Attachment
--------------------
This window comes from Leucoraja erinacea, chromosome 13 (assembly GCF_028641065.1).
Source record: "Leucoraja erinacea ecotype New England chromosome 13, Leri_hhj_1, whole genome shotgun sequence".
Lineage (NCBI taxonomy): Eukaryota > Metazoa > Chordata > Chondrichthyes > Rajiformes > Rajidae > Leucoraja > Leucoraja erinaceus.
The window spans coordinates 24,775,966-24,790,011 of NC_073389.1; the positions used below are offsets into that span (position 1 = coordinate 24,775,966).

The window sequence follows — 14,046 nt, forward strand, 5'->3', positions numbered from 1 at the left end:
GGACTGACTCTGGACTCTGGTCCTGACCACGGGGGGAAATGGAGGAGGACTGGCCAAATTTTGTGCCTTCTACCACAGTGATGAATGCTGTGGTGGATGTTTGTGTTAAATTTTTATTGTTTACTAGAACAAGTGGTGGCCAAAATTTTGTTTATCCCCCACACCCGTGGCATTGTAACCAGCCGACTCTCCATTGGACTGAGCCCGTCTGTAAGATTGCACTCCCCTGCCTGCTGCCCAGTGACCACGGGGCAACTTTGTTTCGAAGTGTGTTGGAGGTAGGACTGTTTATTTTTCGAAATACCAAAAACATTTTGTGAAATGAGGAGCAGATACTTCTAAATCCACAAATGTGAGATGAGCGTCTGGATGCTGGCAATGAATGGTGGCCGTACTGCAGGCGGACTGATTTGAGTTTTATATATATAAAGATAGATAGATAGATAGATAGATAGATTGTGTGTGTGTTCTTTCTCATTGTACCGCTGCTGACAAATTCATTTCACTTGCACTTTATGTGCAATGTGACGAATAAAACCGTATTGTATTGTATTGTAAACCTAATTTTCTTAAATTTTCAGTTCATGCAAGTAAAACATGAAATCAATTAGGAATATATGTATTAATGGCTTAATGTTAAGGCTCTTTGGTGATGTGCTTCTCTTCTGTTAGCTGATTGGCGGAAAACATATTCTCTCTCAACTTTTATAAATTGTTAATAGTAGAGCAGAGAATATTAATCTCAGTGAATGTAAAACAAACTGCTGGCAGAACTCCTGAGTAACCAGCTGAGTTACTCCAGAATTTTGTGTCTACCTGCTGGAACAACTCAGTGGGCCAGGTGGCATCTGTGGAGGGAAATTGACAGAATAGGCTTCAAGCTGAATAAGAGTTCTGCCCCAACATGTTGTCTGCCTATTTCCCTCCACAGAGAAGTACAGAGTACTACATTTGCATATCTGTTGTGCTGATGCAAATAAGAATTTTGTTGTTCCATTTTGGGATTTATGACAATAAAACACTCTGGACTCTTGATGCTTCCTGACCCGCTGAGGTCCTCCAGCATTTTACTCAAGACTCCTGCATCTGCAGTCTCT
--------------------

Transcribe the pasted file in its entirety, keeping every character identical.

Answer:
This window comes from Leucoraja erinacea, chromosome 13 (assembly GCF_028641065.1).
Source record: "Leucoraja erinacea ecotype New England chromosome 13, Leri_hhj_1, whole genome shotgun sequence".
Lineage (NCBI taxonomy): Eukaryota > Metazoa > Chordata > Chondrichthyes > Rajiformes > Rajidae > Leucoraja > Leucoraja erinaceus.
The window spans coordinates 24,775,966-24,790,011 of NC_073389.1; the positions used below are offsets into that span (position 1 = coordinate 24,775,966).

The window sequence follows — 14,046 nt, forward strand, 5'->3', positions numbered from 1 at the left end:
GGACTGACTCTGGACTCTGGTCCTGACCACGGGGGGAAATGGAGGAGGACTGGCCAAATTTTGTGCCTTCTACCACAGTGATGAATGCTGTGGTGGATGTTTGTGTTAAATTTTTATTGTTTACTAGAACAAGTGGTGGCCAAAATTTTGTTTATCCCCCACACCCGTGGCATTGTAACCAGCCGACTCTCCATTGGACTGAGCCCGTCTGTAAGATTGCACTCCCCTGCCTGCTGCCCAGTGACCACGGGGCAACTTTGTTTCGAAGTGTGTTGGAGGTAGGACTGTTTATTTTTCGAAATACCAAAAACATTTTGTGAAATGAGGAGCAGATACTTCTAAATCCACAAATGTGAGATGAGCGTCTGGATGCTGGCAATGAATGGTGGCCGTACTGCAGGCGGACTGATTTGAGTTTTATATATATAAAGATAGATAGATAGATAGATAGATAGATTGTGTGTGTGTTCTTTCTCATTGTACCGCTGCTGACAAATTCATTTCACTTGCACTTTATGTGCAATGTGACGAATAAAACCGTATTGTATTGTATTGTAAACCTAATTTTCTTAAATTTTCAGTTCATGCAAGTAAAACATGAAATCAATTAGGAATATATGTATTAATGGCTTAATGTTAAGGCTCTTTGGTGATGTGCTTCTCTTCTGTTAGCTGATTGGCGGAAAACATATTCTCTCTCAACTTTTATAAATTGTTAATAGTAGAGCAGAGAATATTAATCTCAGTGAATGTAAAACAAACTGCTGGCAGAACTCCTGAGTAACCAGCTGAGTTACTCCAGAATTTTGTGTCTACCTGCTGGAACAACTCAGTGGGCCAGGTGGCATCTGTGGAGGGAAATTGACAGAATAGGCTTCAAGCTGAATAAGAGTTCTGCCCCAACATGTTGTCTGCCTATTTCCCTCCACAGAGAAGTACAGAGTACTACATTTGCATATCTGTTGTGCTGATGCAAATAAGAATTTTGTTGTTCCATTTTGGGATTTATGACAATAAAACACTCTGGACTCTTGATGCTTCCTGACCCGCTGAGGTCCTCCAGCATTTTACTCAAGACTCCTGCATCTGCAGTCTCT